Always the peacemaker, I suddenly piped up, “Okay, no problem. We’ll go to Stone Mountain instead.” This was the plan we decided to follow. A couple of hours of wandering around Stone Mountain Park, then on the road again for home, blessed home, where we had beds and showers and food.

On the road again, C insisted on continuing to drive. By this point, he was slightly crazed, the combination of sleep deprivation and frustration locking him into this task. He was the driver, it was his responsibility to get B and myself to someplace entertaining. I didn’t argue too much, since the only sleep I had had in the past 24 was a half hour or so immediately following Waffle House. B fell back asleep immediately, again curled up in the back seat.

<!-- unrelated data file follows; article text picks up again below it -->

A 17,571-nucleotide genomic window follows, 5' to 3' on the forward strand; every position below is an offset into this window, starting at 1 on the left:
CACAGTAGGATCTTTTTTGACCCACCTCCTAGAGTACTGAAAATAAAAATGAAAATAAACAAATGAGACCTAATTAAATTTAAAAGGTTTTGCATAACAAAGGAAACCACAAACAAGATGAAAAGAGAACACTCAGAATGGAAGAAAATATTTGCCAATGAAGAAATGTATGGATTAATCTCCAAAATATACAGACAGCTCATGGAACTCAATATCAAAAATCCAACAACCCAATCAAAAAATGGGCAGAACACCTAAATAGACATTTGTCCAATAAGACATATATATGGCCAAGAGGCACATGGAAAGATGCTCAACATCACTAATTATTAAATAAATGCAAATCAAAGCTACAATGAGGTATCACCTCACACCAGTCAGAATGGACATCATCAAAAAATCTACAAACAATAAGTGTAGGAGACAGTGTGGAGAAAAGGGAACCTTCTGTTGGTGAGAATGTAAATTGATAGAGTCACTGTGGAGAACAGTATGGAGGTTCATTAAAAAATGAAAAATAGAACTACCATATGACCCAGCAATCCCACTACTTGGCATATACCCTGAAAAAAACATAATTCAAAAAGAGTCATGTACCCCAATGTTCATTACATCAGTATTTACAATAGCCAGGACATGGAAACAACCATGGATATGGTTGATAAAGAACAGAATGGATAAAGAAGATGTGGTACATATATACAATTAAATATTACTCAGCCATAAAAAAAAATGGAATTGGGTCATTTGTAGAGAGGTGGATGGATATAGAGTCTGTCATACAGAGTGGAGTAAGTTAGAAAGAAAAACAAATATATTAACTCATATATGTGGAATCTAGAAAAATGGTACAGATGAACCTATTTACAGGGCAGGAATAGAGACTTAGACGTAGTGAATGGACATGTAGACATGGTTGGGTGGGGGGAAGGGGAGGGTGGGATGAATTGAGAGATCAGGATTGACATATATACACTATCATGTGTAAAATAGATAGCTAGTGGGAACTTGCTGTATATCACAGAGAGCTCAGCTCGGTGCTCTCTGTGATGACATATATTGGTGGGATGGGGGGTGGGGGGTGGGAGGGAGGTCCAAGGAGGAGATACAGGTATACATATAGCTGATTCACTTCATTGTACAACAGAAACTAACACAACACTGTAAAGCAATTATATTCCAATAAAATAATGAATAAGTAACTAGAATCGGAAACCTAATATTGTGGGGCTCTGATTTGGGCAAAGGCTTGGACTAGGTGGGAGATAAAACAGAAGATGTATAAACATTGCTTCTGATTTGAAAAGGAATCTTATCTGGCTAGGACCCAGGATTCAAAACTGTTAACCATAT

C woke me with a yell about an hour later. Apparently he had fallen asleep while driving, and woken up on an unfamiliar road. We figured out later, in order to get onto that particular road, he had changed interstates three times!! Miraculously, we never had a wreck, but at this point my foggy brain began to realize the danger of our situation. I saw an Econo Lodge up ahead, and told C to head directly for it. We pulled into the Econo Lodge about 3 pm, 32 hours after we had originally left our house. We went into the lobby and inquired about the price of a room. “Seventy-five dollars,” said the man behind the counter. “More than we have,” I said sadly. At this point C caused a slight disturbance by falling soundly asleep with his head on the counter. “Forty dollars,” said the clerk, looking at C with a combination of shock and pity. “Sold,” I said, producing cash. B and I dragged C to the room and all three of us were sound asleep within moments.